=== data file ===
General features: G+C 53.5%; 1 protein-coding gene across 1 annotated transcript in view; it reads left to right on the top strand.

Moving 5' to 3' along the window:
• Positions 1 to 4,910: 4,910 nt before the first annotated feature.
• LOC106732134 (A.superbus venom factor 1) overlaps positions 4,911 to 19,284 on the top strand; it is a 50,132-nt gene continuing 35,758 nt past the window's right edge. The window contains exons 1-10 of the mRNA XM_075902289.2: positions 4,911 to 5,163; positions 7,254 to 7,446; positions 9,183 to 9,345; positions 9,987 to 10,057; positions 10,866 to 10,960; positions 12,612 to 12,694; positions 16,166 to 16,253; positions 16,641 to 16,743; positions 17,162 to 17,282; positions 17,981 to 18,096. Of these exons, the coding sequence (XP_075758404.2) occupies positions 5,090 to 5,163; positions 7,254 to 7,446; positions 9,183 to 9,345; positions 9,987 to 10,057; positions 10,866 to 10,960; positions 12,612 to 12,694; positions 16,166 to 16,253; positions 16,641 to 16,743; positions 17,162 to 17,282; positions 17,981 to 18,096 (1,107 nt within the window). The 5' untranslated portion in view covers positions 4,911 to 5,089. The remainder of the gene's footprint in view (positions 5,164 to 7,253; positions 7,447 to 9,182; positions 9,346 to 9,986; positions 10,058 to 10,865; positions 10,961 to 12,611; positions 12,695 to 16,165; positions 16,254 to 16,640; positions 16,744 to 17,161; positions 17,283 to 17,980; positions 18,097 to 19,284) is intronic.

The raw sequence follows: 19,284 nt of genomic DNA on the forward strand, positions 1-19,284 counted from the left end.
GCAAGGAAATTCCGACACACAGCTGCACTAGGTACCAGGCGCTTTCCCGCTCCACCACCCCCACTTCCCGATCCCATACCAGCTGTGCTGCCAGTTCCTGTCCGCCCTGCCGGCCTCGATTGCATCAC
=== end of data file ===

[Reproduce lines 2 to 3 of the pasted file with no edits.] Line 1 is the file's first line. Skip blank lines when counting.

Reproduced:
Moving 5' to 3' along the window:
• Positions 1 to 4,910: 4,910 nt before the first annotated feature.